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Friday, 1 July 2016

Too much excitement

The last thing Mary Anne and I were interested in after 55 days of taking turns cooking en-route was preparing another meal aboard Traversay III.






So, in the early evening, we set out towards Zizzi's, an appealing Italian restaurant with a familiar name from our London days.




We had walked no more than ten paces down the dock from our boat when a flicker of light caught our eye from a nearby powerboat.  In less than a minute, the flicker had turned into a serious conflagration.  As neighbours came running and unrolling fire hoses, I called the fire department.  We quickly realized our tiny fire extinguishers would be useless and efforts were more concentrated on protecting the adjacent boats with sprays of water than in any serious belief that the fire could be controlled.  Hoses were advanced when they seemed to be having some effect and a hasty retreat declared as various butane bottles exploded with a sharp crack.  Diesel fuel, cabin woodwork  and fiberglass fueled a bright and smoky fire.

In a short time, the firemen arrived and tamed the flames with their much larger hoses.  Of course, unlike in a house fire where all that water flows away or fills the basement - it sinks a boat lower and lower in the water!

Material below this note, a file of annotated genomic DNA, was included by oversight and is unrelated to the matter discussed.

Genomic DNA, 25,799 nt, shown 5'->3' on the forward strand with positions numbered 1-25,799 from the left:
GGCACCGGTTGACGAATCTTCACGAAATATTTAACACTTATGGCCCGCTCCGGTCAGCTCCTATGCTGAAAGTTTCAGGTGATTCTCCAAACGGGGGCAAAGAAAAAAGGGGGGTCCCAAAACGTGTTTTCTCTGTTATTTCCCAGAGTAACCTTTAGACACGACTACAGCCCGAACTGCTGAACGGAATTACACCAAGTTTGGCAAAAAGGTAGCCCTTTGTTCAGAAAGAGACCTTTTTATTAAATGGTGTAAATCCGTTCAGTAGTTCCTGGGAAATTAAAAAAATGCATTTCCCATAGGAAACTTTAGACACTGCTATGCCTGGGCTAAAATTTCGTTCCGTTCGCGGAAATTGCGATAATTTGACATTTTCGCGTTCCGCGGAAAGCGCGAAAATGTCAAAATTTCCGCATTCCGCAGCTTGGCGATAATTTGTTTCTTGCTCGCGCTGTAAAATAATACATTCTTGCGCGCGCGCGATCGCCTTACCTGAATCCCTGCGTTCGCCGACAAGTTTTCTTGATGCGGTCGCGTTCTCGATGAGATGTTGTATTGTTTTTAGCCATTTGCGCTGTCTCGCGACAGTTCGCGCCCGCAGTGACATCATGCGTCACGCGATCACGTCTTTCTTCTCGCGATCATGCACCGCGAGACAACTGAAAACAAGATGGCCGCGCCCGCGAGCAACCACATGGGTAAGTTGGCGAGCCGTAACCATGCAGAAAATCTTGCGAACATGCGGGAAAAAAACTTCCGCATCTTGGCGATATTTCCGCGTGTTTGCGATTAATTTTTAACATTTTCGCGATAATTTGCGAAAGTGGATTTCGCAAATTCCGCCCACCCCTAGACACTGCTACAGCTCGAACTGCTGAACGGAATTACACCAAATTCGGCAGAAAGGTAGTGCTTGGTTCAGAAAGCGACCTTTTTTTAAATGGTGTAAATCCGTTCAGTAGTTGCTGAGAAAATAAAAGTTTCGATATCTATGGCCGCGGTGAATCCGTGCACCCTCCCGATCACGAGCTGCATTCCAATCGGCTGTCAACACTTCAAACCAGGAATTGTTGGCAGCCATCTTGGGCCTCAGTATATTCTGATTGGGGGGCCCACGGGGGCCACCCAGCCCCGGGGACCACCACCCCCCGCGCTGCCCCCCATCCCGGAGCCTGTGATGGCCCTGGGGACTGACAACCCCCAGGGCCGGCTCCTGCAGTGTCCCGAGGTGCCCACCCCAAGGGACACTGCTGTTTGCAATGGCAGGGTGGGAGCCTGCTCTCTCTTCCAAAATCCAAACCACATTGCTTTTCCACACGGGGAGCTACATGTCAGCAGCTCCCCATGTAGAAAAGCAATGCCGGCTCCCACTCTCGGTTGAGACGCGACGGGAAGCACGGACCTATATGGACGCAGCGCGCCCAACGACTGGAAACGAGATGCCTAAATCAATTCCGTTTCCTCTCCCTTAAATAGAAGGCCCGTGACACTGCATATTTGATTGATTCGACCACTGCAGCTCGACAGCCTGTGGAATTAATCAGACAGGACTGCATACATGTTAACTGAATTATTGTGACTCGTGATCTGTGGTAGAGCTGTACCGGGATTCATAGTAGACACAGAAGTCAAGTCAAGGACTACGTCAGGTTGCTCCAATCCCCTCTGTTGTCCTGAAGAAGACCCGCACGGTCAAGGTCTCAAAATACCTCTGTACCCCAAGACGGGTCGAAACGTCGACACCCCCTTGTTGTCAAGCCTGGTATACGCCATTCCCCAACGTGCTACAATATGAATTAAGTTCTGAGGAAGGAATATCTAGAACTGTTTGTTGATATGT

By morning, the bow was all that was visible; Traversay III sits a few slips down in the background. Fortunately, a favorable wind direction [for us] spared us any of the acrid smoke.

And as if all this excitement weren't enough, the dive team then arrived to tidy things up.

At first, all their busy-work seemed to have little effect as they started various compressors and a hard-hat diver positioned air bags around the sunken hull.

Then, very quickly, more and more of the cabin started to appear.  The diver rushed to and fro adjusting the bags as the emerging hull tried to roll over first one way and then the other.

Finally, diving was done and pumps emptied the remaining water from the hull, The derelict was subsequently towed away to a lift where the insurers could begin to contemplate the nature of their loss.




All was again quiet and tidy in our Townsville marina.


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